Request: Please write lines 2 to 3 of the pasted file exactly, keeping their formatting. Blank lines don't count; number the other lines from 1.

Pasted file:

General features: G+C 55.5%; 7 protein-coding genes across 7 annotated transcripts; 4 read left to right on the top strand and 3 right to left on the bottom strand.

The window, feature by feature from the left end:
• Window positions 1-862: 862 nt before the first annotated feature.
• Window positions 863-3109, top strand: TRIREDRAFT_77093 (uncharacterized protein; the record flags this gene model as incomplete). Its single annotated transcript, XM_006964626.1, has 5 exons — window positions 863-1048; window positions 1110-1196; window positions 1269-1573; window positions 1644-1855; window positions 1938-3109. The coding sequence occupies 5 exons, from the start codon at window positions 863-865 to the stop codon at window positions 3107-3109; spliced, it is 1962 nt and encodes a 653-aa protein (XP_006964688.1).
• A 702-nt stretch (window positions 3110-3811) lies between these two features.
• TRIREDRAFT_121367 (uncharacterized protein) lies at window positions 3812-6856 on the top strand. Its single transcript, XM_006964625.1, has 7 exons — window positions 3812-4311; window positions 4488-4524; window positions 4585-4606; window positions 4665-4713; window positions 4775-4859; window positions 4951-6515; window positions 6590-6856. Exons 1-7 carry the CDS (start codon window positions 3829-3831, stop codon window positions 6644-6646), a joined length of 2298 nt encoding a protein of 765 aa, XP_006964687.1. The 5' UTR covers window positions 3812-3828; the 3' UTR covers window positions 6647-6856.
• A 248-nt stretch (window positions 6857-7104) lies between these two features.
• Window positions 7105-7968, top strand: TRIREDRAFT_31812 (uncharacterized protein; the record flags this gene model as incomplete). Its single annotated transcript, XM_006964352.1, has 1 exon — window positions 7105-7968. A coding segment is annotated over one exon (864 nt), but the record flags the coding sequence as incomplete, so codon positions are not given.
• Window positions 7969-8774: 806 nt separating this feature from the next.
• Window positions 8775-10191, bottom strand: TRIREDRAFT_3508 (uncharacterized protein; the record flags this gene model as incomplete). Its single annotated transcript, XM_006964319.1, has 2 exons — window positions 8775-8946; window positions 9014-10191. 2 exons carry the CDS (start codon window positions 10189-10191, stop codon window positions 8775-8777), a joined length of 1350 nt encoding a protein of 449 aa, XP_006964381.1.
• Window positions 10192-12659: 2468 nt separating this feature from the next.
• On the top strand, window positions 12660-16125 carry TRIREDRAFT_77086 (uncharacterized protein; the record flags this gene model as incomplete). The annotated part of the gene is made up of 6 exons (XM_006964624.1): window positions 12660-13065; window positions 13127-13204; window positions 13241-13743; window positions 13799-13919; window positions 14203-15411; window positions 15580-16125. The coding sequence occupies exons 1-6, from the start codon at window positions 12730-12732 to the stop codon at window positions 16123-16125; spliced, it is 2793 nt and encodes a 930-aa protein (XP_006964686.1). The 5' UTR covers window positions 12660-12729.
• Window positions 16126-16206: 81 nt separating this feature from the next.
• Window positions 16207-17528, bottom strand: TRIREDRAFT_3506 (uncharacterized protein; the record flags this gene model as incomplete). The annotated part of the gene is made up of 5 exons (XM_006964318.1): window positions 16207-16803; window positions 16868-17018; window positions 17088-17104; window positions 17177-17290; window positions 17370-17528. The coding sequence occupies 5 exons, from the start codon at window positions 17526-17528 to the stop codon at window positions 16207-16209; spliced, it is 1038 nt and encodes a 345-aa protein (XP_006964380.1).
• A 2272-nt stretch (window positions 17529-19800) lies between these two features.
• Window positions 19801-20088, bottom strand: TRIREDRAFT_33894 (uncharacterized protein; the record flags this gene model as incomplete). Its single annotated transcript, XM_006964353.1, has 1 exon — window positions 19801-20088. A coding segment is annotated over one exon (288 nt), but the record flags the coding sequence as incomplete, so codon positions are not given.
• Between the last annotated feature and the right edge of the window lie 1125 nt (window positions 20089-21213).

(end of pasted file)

The window, feature by feature from the left end:
• Window positions 1-862: 862 nt before the first annotated feature.